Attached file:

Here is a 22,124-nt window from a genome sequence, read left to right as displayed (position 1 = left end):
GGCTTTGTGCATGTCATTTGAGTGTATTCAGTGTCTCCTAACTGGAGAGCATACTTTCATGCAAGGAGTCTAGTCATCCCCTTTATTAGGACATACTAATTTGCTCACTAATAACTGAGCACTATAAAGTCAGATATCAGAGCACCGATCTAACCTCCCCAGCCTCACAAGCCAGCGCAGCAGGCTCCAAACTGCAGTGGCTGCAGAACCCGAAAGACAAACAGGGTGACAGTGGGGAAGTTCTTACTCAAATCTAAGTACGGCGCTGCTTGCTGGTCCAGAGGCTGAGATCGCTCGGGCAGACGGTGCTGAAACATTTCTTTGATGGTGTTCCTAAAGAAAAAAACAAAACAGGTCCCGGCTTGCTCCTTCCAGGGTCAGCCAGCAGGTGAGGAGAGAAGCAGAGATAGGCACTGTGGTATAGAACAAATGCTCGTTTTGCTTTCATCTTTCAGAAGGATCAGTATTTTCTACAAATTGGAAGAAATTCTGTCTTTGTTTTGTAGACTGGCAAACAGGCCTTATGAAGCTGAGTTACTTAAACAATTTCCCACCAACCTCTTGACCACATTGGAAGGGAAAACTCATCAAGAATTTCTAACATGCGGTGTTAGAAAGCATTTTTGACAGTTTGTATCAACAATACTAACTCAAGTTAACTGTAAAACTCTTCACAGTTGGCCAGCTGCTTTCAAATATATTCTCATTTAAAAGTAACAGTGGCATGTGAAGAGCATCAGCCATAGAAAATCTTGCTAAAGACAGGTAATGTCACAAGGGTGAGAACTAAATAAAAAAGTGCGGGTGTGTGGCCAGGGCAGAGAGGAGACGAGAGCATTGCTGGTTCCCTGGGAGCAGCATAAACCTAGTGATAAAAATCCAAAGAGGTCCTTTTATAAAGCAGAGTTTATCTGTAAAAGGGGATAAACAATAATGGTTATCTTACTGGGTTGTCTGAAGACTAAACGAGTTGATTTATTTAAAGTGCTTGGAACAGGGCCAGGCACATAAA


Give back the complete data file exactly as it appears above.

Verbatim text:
Here is a 22,124-nt window from a genome sequence, read left to right as displayed (position 1 = left end):
GGCTTTGTGCATGTCATTTGAGTGTATTCAGTGTCTCCTAACTGGAGAGCATACTTTCATGCAAGGAGTCTAGTCATCCCCTTTATTAGGACATACTAATTTGCTCACTAATAACTGAGCACTATAAAGTCAGATATCAGAGCACCGATCTAACCTCCCCAGCCTCACAAGCCAGCGCAGCAGGCTCCAAACTGCAGTGGCTGCAGAACCCGAAAGACAAACAGGGTGACAGTGGGGAAGTTCTTACTCAAATCTAAGTACGGCGCTGCTTGCTGGTCCAGAGGCTGAGATCGCTCGGGCAGACGGTGCTGAAACATTTCTTTGATGGTGTTCCTAAAGAAAAAAACAAAACAGGTCCCGGCTTGCTCCTTCCAGGGTCAGCCAGCAGGTGAGGAGAGAAGCAGAGATAGGCACTGTGGTATAGAACAAATGCTCGTTTTGCTTTCATCTTTCAGAAGGATCAGTATTTTCTACAAATTGGAAGAAATTCTGTCTTTGTTTTGTAGACTGGCAAACAGGCCTTATGAAGCTGAGTTACTTAAACAATTTCCCACCAACCTCTTGACCACATTGGAAGGGAAAACTCATCAAGAATTTCTAACATGCGGTGTTAGAAAGCATTTTTGACAGTTTGTATCAACAATACTAACTCAAGTTAACTGTAAAACTCTTCACAGTTGGCCAGCTGCTTTCAAATATATTCTCATTTAAAAGTAACAGTGGCATGTGAAGAGCATCAGCCATAGAAAATCTTGCTAAAGACAGGTAATGTCACAAGGGTGAGAACTAAATAAAAAAGTGCGGGTGTGTGGCCAGGGCAGAGAGGAGACGAGAGCATTGCTGGTTCCCTGGGAGCAGCATAAACCTAGTGATAAAAATCCAAAGAGGTCCTTTTATAAAGCAGAGTTTATCTGTAAAAGGGGATAAACAATAATGGTTATCTTACTGGGTTGTCTGAAGACTAAACGAGTTGATTTATTTAAAGTGCTTGGAACAGGGCCAGGCACATAAA